So, according to above information, the process maybe should look like in this way:

1. Get and verify the current system version.

2. If it is Vista and above, go the SHGetKnownFolderPath way; if xp/2003/2000, the SHGetFolderPath + '\\Downloads' way; if me/9x/nt4, the user system should have IE4 installed that this API can be obtained through SHFolder.dll which was coming with IE4.

Some helpful links here: -- SHGetKnownFolderPath -- SHGetFolderPath <-- note the Remarks section

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qaqz111 (qaqz111) said :

Oh, and this link is about OS version geting and verifying dropped above:

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Tobin Davis (gruemaster) said :

Yea, I had already tried those. Even in Windows 7, using the prescribed methods from MSDN for Windows 7, it failed on my test system.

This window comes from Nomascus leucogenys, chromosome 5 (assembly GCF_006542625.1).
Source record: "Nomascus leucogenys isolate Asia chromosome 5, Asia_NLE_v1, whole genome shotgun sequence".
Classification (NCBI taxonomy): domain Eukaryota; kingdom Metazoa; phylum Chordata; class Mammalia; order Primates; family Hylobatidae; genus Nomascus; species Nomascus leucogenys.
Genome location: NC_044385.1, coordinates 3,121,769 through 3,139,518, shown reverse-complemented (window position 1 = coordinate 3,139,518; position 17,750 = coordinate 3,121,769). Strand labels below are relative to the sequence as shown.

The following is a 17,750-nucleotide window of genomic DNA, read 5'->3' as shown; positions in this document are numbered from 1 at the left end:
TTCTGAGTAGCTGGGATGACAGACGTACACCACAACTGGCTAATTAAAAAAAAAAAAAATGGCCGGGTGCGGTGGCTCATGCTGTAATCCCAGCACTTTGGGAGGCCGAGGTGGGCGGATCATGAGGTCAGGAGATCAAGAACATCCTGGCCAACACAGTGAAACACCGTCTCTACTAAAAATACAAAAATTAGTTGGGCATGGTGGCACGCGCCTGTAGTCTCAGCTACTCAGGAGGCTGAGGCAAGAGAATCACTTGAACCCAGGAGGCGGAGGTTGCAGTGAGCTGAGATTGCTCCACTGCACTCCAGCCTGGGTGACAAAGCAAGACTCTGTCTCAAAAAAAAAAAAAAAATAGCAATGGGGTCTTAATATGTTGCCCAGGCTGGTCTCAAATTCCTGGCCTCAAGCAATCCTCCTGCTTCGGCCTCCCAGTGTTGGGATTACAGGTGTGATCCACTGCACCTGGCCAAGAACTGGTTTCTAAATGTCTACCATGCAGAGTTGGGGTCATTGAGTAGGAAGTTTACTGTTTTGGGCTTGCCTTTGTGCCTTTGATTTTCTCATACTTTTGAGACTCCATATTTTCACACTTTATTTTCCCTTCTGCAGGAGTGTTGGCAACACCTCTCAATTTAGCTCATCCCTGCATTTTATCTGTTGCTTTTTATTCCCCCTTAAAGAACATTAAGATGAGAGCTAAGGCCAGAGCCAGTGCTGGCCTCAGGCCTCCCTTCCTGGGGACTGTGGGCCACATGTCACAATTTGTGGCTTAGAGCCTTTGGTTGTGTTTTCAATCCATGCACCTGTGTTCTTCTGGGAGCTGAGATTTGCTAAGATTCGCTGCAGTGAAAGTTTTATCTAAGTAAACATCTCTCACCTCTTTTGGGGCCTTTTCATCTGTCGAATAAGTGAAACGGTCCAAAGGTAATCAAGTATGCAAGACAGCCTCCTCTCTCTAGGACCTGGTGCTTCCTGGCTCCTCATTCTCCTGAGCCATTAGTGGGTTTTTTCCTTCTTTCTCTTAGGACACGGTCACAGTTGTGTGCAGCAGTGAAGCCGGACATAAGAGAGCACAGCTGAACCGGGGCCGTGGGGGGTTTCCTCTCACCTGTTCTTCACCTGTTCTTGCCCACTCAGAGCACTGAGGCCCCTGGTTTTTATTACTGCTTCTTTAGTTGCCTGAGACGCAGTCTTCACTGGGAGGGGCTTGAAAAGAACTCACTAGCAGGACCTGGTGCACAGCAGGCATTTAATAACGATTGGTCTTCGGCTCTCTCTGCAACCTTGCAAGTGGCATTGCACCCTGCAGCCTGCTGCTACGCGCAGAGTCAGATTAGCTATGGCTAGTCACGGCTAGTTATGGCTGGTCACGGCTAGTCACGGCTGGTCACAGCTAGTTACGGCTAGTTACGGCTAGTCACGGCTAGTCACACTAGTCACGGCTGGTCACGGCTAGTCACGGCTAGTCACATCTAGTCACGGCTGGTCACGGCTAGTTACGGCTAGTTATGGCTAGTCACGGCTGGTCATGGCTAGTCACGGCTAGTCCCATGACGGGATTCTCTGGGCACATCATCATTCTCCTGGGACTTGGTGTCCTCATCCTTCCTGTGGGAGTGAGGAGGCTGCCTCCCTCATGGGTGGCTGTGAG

Part of the problem here is that we use mingw as our build environment, not Visual C++, due to licensing and costs (I really do not want to spend money only to support a free app). And since Microsoft keeps changing their functions for finding this with every release, it is near impossible to keep up, especially when the underlying tools are still based XP api's.

I'll continue to profile this and look for improvements. Like I said, maybe the key is to just look during install and create a registry key (or create a registry key on first run). For now, unless it is completely unusable, I would rather focus on other high need tasks (like getting a proper forum for discussions like this onto sourceforge). I also want to let this version float around for a little while to get more feedback (this is very helpful btw).

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Tobin Davis (gruemaster) said :

Created lp:1117840 to track this (mainly so I don't forget).

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qaqz111 (qaqz111) said :

It's OK and again, thanks Tobin and the developers!

Good for this and damn for M$ ;)